The newer ones draw 2.5A so may drain your battery quicker.




89 posts

Master Geek


  #2190698 4-Mar-2019 14:19
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wellygary:

 

If its going to be remote installation, then double the specs on whatever panel or Battery you settle on,

 

The last thing you want to have to do is go out in the middle winter to trouble shoot it after the battery runs flat...

 



The problem is I dont understand enough about what I need in the first place, so I wouldn't know what to double.


 
 
 
 




89 posts

Master Geek


  #2190699 4-Mar-2019 14:20
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outdoorsnz:

 

Most likely best to look at a older low power consumption raspberry pi 1. I had one of these working off a simple solar panel. 

 

https://www.raspberrypi.org/products/raspberry-pi-1-model-a-plus/

 

The newer ones draw 2.5A so may drain your battery quicker.

 



I was looking at the pi zero
Same power usage with a smaller footprint.


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  #2190702 4-Mar-2019 14:25
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The new Pi's might manage to draw a max of 2.5A, but it will depend on power consumption. My PC has a 500W power supply, but most of the time it draws about 90W, 120W under heavy load.

 

I guess you need to cater for worst case. Say you get 12H of cloud each day, a 5W solar panel is effectively (according to the post above) going to be 0.75W. Multiply that out, allow for some loss charging the battery, work out the power stored in a day. Then work out power draw and see if you need a higher capacity solar panel.

 

If you visit the site, another option might be to buy two medium sized batteries, charge one at home, and swap them occasionally.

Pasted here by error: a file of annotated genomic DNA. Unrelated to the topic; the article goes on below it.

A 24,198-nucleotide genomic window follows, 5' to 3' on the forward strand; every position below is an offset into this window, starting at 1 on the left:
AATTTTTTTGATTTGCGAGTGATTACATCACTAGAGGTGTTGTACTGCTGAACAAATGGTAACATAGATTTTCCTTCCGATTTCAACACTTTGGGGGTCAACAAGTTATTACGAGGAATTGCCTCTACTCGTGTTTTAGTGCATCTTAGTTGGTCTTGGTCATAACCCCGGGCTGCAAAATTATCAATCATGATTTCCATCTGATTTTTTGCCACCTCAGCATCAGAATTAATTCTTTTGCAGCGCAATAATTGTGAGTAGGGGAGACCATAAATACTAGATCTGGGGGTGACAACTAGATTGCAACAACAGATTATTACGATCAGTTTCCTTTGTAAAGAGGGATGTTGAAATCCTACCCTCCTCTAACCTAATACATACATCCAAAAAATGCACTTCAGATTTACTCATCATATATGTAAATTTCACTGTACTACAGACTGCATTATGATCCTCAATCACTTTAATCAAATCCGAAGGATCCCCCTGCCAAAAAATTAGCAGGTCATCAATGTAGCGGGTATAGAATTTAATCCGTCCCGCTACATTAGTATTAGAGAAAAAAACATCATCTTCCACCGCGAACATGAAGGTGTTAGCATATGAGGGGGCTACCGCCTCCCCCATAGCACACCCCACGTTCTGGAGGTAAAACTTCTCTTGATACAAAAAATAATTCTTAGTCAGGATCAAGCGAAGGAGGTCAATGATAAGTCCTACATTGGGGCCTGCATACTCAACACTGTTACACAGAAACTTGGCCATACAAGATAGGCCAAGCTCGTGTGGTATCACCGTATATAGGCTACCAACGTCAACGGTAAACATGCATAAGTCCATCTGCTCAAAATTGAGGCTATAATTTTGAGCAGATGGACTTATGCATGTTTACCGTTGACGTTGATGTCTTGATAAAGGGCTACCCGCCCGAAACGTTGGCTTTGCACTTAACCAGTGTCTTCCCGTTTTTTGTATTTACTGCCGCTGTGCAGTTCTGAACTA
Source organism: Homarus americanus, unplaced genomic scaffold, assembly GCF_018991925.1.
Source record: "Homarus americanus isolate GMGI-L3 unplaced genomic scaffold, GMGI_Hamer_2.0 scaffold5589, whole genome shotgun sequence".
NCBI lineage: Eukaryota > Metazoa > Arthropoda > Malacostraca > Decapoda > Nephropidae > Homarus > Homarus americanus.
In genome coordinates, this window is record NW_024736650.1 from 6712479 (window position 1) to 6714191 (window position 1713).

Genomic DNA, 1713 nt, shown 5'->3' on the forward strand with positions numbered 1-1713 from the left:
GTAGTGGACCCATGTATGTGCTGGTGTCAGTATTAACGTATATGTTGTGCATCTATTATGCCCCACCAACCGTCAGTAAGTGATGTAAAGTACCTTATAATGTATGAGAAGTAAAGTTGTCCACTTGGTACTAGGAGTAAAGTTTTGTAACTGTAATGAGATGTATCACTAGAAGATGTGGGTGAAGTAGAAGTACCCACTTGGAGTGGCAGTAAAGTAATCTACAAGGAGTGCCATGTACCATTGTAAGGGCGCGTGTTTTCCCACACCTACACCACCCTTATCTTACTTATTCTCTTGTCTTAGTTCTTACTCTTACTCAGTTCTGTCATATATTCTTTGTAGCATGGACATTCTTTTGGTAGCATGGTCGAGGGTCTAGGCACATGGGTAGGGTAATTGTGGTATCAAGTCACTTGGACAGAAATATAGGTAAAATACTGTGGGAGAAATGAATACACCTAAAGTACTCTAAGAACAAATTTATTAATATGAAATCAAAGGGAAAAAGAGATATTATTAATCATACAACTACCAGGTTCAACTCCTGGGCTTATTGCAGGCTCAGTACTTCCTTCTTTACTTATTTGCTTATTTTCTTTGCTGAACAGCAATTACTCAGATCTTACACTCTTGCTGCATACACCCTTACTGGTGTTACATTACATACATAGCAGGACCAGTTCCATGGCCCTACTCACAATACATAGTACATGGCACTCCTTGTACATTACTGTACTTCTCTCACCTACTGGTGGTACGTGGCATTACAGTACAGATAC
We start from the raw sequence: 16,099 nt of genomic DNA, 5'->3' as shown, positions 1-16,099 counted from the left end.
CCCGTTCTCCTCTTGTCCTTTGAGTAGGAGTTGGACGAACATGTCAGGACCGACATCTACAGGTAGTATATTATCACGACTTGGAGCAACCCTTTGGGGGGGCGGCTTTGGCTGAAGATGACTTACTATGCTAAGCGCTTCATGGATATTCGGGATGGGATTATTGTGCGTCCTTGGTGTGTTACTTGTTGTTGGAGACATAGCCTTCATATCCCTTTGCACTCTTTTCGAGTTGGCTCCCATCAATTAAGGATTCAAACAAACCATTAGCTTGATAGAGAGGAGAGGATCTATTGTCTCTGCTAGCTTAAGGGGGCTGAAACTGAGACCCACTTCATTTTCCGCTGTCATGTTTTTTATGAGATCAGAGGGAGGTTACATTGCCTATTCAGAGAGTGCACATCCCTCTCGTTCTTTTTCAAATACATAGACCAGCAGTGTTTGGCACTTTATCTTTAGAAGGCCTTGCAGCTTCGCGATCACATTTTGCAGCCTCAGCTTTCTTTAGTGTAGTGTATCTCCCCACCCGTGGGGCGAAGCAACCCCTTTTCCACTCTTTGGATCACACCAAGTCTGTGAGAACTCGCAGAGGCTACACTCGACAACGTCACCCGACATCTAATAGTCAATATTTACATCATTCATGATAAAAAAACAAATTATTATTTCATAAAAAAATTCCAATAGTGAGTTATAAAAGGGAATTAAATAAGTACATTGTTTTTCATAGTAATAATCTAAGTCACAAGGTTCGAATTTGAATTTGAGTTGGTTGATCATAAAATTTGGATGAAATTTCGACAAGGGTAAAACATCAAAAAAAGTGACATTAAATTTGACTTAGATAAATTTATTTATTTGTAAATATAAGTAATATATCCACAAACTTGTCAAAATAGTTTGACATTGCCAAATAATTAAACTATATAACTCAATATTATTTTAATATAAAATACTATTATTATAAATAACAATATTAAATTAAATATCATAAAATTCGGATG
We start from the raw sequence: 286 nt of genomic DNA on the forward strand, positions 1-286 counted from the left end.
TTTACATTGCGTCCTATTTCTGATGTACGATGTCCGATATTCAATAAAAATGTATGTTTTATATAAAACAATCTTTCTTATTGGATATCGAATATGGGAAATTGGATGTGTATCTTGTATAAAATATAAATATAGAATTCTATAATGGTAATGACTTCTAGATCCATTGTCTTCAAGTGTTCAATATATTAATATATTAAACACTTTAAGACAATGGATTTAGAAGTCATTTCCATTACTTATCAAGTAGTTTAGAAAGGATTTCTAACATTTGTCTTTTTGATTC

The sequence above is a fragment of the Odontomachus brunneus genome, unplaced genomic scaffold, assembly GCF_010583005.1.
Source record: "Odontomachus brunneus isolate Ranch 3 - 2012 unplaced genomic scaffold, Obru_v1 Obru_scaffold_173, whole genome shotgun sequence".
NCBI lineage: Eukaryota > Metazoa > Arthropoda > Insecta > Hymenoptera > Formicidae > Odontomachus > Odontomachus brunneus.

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  #2191077 5-Mar-2019 09:11
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You may need a 12v to USB adapter to convert the voltage down if the input is USB

 

Or a 12v to 5V adapter if the input is a 5v DC barrel connector. 

 

 

 

Assumptions for battery
- 2.5amps draw at 5v thats approx 1.25 amps at 12v.
- 10 mins run time per day is 0.25 amp hours on the battery. 
- The battery should not have a current draw of more than 10% of storage. So that means even though we only draw 0.25 amps per day, the current being drawn during the runtime is 1.25 amps. 1.25 amps is 10% of 12.5 amps. So the battery needs to be at least 12.5ah of capacity. Based on that we can use a 14ah battery because I am pretty sure you can get them at that size.

 

Solar Panel assumptions

 

- We have a 5 watts per day current draw (12v x 2.5amps x 0.1666 hours = 5 watts) 
- On a cloudy day the solar panel will output 10% of its rating if it is at the correct sun angle and conditions are good, short cable run etc.  We shall assume 5% if the panel is mounted flat. 
- 5 watts load is 5% of a 100 watt panel. Over 6 hours of overcast cloudy light thats only 16 watts. I think you could get away with a 10 watt panel which is only $60 from jaycar or a 20 watt panel that is $100 from jaycar. 

 

 

 

Solar controller 
- A 20 watt solar panel at 12v = 1.66 amps
- A 2.5 amp load 
- Minimum solar controller size is therefore 2.5 amps, the greater of the two. 
- Jaycar MP3750 is a 10 amp solar controller but is very cheap - less than $50 so will do the job well. Although it has a USB output, its only 1.25 amps so you will need a seperate one to power the device. 

 

 

 

Summary
- A 14ah battery gives you a month+ of daily usage at 10mins per day
- A 20 watt solar controller fully charges the battery on a cloudy day
- A good quality 12v 14ah SLA battery (UPS type/Alarm) should last a couple of years+ if kept between 20-25 degrees.  





Ray Taylor
Taylor Broadband (rural hawkes bay)
www.ruralkiwi.com

There is no place like localhost
For my general guide to extending your wireless network Click Here




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  #2191082 5-Mar-2019 09:17